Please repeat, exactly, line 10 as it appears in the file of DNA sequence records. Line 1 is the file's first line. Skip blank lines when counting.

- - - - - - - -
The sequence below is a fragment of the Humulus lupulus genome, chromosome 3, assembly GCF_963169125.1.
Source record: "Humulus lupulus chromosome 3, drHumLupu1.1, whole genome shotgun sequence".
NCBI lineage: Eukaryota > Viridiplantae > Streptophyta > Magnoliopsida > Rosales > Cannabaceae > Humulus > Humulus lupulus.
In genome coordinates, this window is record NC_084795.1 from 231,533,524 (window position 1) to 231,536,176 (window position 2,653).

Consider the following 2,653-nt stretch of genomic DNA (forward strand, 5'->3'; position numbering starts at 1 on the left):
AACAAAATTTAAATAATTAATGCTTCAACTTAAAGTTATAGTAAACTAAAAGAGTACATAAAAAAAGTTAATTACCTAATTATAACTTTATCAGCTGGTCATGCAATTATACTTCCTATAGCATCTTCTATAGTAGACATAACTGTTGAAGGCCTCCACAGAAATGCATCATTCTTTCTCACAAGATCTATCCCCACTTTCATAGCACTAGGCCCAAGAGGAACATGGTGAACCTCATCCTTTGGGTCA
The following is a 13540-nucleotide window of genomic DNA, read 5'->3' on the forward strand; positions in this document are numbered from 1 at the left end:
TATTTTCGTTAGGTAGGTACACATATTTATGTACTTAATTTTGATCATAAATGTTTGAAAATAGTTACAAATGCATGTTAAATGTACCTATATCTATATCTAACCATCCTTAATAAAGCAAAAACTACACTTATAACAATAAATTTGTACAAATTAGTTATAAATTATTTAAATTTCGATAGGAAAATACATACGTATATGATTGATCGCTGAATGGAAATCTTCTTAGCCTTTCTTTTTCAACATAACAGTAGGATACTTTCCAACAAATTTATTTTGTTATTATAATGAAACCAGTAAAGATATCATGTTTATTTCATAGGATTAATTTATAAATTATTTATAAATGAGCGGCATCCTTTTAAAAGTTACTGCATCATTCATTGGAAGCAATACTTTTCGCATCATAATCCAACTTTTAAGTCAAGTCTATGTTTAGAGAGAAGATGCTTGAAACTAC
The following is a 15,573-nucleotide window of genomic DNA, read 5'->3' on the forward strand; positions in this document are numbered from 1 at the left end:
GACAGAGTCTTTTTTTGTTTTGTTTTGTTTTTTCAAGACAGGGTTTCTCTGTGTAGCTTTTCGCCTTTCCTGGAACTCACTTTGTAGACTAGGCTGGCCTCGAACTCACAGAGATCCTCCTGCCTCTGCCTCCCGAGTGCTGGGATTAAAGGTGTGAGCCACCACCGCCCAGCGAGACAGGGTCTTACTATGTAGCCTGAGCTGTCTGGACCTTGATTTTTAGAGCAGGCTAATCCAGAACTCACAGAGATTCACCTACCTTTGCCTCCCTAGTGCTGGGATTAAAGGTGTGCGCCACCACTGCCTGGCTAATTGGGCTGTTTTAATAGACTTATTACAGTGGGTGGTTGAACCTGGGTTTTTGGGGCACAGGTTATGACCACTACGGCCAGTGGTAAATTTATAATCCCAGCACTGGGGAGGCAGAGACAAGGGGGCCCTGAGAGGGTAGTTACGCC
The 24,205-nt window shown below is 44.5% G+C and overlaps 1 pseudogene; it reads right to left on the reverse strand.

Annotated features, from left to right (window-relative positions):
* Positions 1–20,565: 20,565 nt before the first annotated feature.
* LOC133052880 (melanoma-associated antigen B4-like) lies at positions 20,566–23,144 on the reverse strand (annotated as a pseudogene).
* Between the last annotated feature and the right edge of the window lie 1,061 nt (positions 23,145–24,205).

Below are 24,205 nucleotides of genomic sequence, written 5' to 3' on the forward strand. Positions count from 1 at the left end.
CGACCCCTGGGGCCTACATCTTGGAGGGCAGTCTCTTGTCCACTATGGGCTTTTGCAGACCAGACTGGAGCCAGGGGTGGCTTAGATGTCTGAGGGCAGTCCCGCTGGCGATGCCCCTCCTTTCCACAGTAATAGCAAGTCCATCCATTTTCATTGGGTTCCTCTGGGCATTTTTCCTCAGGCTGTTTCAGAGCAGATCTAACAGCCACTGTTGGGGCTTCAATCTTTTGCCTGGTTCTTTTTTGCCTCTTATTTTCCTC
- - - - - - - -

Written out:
GACAGAGTCTTTTTTTGTTTTGTTTTGTTTTTTCAAGACAGGGTTTCTCTGTGTAGCTTTTCGCCTTTCCTGGAACTCACTTTGTAGACTAGGCTGGCCTCGAACTCACAGAGATCCTCCTGCCTCTGCCTCCCGAGTGCTGGGATTAAAGGTGTGAGCCACCACCGCCCAGCGAGACAGGGTCTTACTATGTAGCCTGAGCTGTCTGGACCTTGATTTTTAGAGCAGGCTAATCCAGAACTCACAGAGATTCACCTACCTTTGCCTCCCTAGTGCTGGGATTAAAGGTGTGCGCCACCACTGCCTGGCTAATTGGGCTGTTTTAATAGACTTATTACAGTGGGTGGTTGAACCTGGGTTTTTGGGGCACAGGTTATGACCACTACGGCCAGTGGTAAATTTATAATCCCAGCACTGGGGAGGCAGAGACAAGGGGGCCCTGAGAGGGTAGTTACGCC